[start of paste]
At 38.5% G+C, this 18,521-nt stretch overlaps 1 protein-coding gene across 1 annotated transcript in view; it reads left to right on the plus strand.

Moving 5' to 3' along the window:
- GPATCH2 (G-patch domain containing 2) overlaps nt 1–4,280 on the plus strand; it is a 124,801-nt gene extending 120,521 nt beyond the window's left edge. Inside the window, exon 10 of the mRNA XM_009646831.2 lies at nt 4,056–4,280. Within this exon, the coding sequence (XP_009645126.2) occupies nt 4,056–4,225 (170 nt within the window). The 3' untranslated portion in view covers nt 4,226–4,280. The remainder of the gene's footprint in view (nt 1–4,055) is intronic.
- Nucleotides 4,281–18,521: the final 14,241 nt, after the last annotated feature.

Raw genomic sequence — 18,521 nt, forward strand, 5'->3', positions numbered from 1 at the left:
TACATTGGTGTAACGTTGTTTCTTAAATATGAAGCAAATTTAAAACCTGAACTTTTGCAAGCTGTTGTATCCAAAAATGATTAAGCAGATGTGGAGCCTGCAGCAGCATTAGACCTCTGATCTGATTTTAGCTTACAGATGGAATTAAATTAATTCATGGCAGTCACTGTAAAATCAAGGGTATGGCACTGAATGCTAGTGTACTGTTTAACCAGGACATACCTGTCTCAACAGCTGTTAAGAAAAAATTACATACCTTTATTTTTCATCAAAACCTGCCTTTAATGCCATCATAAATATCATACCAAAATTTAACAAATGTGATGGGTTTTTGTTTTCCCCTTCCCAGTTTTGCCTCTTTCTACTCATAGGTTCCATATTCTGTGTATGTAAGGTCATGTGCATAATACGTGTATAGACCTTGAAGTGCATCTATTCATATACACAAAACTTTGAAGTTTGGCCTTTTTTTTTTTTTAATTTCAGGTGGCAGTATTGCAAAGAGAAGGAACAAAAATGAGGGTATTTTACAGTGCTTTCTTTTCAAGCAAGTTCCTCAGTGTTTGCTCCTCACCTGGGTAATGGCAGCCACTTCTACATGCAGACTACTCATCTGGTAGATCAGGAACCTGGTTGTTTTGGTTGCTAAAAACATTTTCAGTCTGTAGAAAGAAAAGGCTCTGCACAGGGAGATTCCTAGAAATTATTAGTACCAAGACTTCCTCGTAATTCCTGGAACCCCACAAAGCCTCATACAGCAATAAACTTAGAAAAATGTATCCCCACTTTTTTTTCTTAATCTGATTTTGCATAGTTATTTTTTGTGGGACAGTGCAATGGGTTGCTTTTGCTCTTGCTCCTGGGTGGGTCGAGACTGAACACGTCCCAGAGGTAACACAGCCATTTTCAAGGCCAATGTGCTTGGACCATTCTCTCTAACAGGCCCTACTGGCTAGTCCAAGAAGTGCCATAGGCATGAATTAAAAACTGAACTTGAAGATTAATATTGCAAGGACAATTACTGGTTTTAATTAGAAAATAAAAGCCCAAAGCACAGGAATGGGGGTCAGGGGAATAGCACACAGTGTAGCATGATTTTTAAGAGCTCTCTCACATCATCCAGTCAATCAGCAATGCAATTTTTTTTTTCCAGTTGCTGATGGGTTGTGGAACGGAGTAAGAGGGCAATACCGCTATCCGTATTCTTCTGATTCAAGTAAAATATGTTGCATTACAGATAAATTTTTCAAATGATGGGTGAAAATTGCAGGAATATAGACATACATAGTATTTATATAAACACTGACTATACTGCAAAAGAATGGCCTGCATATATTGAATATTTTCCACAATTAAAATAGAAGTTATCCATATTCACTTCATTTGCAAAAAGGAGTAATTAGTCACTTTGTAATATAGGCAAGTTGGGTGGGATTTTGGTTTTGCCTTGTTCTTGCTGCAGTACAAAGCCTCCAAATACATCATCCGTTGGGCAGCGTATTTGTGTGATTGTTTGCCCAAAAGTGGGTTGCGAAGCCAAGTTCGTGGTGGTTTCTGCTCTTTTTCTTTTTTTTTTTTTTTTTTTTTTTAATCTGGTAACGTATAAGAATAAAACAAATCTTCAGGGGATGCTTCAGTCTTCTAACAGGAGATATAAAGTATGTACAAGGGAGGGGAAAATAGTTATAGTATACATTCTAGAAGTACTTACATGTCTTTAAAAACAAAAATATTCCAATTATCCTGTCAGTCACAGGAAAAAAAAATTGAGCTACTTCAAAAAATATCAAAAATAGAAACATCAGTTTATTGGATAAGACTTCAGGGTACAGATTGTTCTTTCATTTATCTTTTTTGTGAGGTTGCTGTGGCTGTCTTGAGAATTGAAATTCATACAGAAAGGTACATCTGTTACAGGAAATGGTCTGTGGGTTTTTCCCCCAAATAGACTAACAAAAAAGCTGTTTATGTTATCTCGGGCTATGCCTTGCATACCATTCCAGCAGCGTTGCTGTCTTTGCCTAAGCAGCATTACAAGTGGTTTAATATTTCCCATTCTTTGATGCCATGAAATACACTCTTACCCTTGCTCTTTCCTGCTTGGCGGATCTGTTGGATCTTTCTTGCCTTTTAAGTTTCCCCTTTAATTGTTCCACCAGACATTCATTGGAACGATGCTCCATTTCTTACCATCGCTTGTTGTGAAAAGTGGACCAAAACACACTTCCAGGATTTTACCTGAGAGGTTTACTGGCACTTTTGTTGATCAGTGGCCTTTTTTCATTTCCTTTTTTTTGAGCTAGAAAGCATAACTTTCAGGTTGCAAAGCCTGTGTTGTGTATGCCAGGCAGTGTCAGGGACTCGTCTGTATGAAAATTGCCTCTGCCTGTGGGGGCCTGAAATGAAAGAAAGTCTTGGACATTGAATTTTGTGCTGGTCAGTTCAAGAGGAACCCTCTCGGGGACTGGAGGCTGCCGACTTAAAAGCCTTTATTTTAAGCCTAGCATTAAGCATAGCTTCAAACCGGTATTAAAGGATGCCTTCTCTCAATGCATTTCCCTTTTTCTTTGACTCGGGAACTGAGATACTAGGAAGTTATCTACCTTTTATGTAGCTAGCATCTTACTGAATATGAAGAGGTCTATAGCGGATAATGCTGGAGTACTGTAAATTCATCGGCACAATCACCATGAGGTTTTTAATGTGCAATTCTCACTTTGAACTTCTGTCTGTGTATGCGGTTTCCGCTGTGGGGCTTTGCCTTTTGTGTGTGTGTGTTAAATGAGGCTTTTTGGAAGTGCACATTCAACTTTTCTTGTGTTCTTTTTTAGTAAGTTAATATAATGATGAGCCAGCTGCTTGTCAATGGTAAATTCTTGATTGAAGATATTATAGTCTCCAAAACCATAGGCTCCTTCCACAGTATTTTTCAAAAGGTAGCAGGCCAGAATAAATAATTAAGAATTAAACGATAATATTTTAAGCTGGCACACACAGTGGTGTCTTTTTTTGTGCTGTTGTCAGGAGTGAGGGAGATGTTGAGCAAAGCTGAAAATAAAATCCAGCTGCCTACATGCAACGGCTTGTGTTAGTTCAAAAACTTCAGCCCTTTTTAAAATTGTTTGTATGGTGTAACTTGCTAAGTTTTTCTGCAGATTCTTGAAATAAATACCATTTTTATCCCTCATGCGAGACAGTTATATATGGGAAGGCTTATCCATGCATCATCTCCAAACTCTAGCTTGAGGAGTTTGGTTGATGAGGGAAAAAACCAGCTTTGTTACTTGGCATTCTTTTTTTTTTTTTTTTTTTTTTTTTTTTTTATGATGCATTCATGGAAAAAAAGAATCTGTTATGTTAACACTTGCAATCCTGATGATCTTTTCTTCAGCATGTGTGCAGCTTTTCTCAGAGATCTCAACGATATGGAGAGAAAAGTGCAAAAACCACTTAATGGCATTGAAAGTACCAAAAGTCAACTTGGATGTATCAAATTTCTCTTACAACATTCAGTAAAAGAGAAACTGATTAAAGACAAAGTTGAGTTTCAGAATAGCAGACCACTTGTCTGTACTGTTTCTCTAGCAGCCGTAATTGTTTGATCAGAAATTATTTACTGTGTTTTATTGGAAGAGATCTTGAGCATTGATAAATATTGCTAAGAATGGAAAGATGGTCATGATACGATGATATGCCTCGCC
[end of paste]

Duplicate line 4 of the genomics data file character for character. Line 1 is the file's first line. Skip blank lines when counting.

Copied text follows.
- Nucleotides 4,281–18,521: the final 14,241 nt, after the last annotated feature.